Wednesday, November 27, 2013

Laird Barron and Tony Millionaire's Maakies

Before I start, gotta give some love to Lamar.

"I love first verse cause you're the girl I attract
I love second verse cause you're the homie that pack
Burner like a stove top, that love cooking from scratch
I love what the both of you have to offer
In fact, I love it so much, I don't love anything else"

His flow on this song is stellar and those beats... OH! Now to Barron

I've been reading a lot of Barron's short stories and novellas recently, specifically The Imago  Sequence and Other Stories & The Beautiful Thing That Awaits Us All and Other Stories. I'm amazed at their power to blow me away due to Barron's amazing ability to set up an atmosphere that is absolutely choking, larger than life rugged and hard characters that seem to come from the early American frontier folk tales and mythology while being filter through a writing style that is beautifully complex and lyrically put together while combining it all with Lovecraftian/cosmic horror and taking that horror and filtering it further through a hard boiled pulp, noir, crime and western feel. It's amazing to read.

Barron's vision of horror is unique. There's a humanoid, insect and plant biology feel to the horrors he puts forth. Like they're an extension of us, of our universe, of our plant and insect life. It also gives them this grotesque, almost malleable structure to them. Almost like a jellyfish insect slowly coming out of the cracks of our reality or from ourselves, from our genes. I'm at a loss to describe it. And even frightening is, that they're always there, waiting to strike or waiting for a certain moment in time to coming alive; god help the people who are unlucky to come across them. 

Another antagonist is his landscapes. Barron comes from Alaska, the last frontier, a vast icy landscape that can make any human feel insignificant. He takes that primal experience and puts into his work. His landscapes can be just as dangerous as the horrors lurking in it or out of it. They're breathing entities that dramatically changes a person, change who they are, change their preconception, change their entire being. Just as it can change a person, it can also put the fear of god into them. Being in an vast place that's alien to you, going against you, not caring if you live or die, it... Again, loss of words.
Before I go off to Maakies, there's this neat trick that Barron does. A lot of Barron's characters are highly dangerous, capable and efficient people. They're good with their hands and with their minds and aren't afraid to get dirty. These are the best of us, you could say but even they can't go up against the horrors that Barron brings down on them. They can't stop the horrors of this world and if the best of us can't, then what do us normal folk have? How could we ever take a stand?
Man, I couldn't get into Maakies at first. Millionaire's comic strip is a definite grower. It's like Herriman's Krazy Kat, there's a certain beat, a rhythm to Krazy Kat; it also doesn't help that the language Herriman uses is an art in of itself. Then after reading and re-reading Krazy Kat, you start pick up on it's idiosyncrasy and you start to understand what Herriman is doing. Then you keep on reading and re-reading and you enjoy the language, the flow, the beat, the rhythm and further understand what makes Krazy Kat the best. Then after multiple readings, you fully understand what Herriman is doing and it'd comic poetry, the medium at it's absolute best and what you hated or didn't understand, you now love. Maakies is just like that. Well, not the absolute best--it's a damn fine comic strip, don't get me wrong--but the doing those steps to truly understanding what makes Maakies so great.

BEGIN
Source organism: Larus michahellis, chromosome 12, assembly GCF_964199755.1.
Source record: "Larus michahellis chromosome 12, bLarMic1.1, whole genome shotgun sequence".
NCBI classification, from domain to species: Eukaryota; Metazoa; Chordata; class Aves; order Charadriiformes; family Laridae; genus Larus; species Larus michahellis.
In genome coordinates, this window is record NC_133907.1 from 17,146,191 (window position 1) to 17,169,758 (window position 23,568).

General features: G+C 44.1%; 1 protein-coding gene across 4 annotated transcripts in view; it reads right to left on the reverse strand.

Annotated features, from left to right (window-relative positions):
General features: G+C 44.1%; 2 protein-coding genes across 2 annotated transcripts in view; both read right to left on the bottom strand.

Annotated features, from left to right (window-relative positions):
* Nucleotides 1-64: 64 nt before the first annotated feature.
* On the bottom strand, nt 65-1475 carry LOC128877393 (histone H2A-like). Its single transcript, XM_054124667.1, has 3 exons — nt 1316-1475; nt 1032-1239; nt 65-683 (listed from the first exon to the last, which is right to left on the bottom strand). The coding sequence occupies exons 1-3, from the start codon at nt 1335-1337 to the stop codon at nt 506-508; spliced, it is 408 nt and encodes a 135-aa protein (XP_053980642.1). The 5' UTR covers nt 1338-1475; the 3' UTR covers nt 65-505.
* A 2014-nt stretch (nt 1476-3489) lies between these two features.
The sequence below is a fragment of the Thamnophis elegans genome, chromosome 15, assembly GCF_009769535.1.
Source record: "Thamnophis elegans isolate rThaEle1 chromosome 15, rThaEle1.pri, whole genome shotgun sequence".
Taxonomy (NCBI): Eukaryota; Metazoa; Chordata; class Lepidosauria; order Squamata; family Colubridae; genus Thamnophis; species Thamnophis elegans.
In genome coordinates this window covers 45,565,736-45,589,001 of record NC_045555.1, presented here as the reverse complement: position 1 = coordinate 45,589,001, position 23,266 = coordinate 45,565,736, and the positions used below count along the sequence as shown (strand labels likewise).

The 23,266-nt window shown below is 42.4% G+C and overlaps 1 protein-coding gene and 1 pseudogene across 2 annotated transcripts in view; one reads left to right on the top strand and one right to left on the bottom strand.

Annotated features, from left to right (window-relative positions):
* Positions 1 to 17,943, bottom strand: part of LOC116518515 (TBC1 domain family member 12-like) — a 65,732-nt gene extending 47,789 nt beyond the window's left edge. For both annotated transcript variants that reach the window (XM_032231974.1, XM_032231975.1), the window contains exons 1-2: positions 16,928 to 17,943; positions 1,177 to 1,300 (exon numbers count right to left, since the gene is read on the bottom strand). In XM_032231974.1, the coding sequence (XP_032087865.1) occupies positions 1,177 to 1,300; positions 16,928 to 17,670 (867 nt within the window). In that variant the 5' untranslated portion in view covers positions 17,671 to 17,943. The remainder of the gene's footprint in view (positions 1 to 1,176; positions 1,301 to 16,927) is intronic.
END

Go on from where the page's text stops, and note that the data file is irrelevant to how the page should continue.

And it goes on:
Maakies tells the story of Uncle Gabby (a drunken Irish Monkey) and Drinky Crow (a alcoholic crow) and their inclination for drunkenness, venereal diseases, fights, and suicide. All this takes place in a 19th century nautical background and the comic strip has visual references to historic works of art. And underneath the main comic strip, is another small comic strip with a lot of sight and word gags.
Millionaire has created such a rich world with a rich cast of antiheroes and bastards. When you step into his world, you feel the griminess and go in there touch the venereal diseases some of the characters have; it's fucking disgusting but I like that. I love when comics make me feel extreme emotions. Maakies is also pretty funny strip though funny in it's on idiosyncratic way. Just like Krazy Kat, Maakies humor will go over your heads but once you pick up on Millionaire's nuances, his jokes are dark and rich. This is all helped by Millionaire amazing black and white art. Jesus, I've spent long minutes just staring at a panel or a how strip; Millionaire is an amazing visual storyteller.

It was a comic strip I went into blind, struggled with it but kept at it, and in the end, I was rewarded with a darkly rich world filled with complex, nuanced  characters that held my jaw down and never let go.

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